Keeping the Flint Alive

Published 8:25 am Tuesday, October 25, 2011

Bainbridge High School Air Force ROTC cadets helped clean up at a past Rivers Alive event.

This Saturday, Oct. 29, is the new date for cleaning the Decatur County portion of the Flint River, as part of the state-wide annual “Rivers Alive” volunteer waterway cleanup project.

Keep Decatur County Beautiful is the coordinating agency for the local cleanup and has been overseeing the project for 12 years. KDCB Executive Director Suzanne Brandt is back on the job this week after experiencing a broken hip, which postponed the cleanup from the original date of October 8.

Brandt is very pleased and thankful for the continued support from volunteers, many of whom who were scheduled for the earlier date. She said they have assured her, “Whenever you are going to do it, we’ll be there.”

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Many people believe that businesses and industries are responsible for most of the water pollution in Georgia, Brandt said. However, the opposite is true. Since the Federal Clean Water Act of 1972, industrial and commercial dumping (“point sources” of pollution) has been strictly regulated, with enforced standards for environmental impact.

Far more extensive and harder to control is what is known as “nonpoint source” pollution, Brandt said. Nonpoint source means pollution that comes from all over, not just a single pipe or drain. Rainwater runs across the surface of a road, carrying brake dust and motor oil into the nearest stream. Sprinklers wash lawn fertilizer into the drains, where it joins soapy water from washing cars on its way to the storm drain and the river. Candy wrappers, cigarette butts, and drink containers are carried in by wind or water, or are deposited directly on the streambank alongside unwanted cars and appliances.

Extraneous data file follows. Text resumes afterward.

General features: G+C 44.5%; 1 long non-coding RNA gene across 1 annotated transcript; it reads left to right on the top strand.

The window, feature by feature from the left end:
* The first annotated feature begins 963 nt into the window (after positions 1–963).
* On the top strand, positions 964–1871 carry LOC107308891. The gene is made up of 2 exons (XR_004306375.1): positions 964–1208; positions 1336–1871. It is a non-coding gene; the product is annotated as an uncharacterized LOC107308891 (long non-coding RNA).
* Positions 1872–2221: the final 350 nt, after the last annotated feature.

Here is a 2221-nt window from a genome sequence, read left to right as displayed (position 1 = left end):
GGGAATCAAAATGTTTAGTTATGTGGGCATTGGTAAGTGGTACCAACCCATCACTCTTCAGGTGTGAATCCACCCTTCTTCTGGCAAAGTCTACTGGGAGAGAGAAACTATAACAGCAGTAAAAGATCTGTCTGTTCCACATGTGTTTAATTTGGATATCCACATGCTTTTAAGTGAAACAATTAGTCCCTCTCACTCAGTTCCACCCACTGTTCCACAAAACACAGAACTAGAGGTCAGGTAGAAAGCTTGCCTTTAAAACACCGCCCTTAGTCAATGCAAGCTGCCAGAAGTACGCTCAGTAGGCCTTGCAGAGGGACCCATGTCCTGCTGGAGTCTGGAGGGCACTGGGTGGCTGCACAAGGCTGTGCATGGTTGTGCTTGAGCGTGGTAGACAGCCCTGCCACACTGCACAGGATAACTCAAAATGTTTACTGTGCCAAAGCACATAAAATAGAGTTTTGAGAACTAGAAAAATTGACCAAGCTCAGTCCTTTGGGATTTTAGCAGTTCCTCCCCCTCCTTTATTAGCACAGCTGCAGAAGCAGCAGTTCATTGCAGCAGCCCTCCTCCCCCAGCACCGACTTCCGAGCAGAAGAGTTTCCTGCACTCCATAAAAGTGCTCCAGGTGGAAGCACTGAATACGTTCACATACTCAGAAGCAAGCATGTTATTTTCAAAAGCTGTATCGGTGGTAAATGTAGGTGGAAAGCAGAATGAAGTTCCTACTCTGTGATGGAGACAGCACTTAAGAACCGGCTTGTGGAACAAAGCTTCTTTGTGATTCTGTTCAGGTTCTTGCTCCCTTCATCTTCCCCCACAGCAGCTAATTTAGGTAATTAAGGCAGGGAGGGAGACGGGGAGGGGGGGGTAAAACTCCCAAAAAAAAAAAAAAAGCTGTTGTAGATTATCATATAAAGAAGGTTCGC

All of this pollution takes a toll. Litter fills stream channels, chokes municipal and industrial intakes, injures wildlife, and endangers human swimmers and boaters. Chemicals may kill wildlife immediately, or they may be stored in plant and animal tissues and pose a threat to higher consumers such as birds and humans. Soil and sediment, arguably the greatest source of water pollution in Georgia, clog the gills of aquatic organisms and destroy habitat.

Many groups from schools, churches, service clubs, businesses and other community organizations, as well as individuals devote one Saturday morning a year to help clean and preserve the pristine beauty of the Flint.

Check-in time is set for 8 a.m. at the Earle May Boat Basin at the pavilion next to the Chamber of Commerce. At that time volunteers will be given official T-shirts and supplies and assigned a location.

“The workers usually stop about noon,” Brandt said.

All workers are advised to wear closed toed shoes and protective clothing.

Some veterans of this event prefer to go straight to their location Saturday morning, said Brandt. Those wishing to by-pass the registration can contact the office prior to Saturday to receive instructions, supplies and assignments.

Volunteers will clean all landings and river banks along Newton Road especially the Red Bluffs area and some of the Spring Creek Road areas. The Decatur County Sheriff’s Office will have boats in the water to assist with in-water cleanups.

Call or e-mail to volunteer — (229) 246-3611, or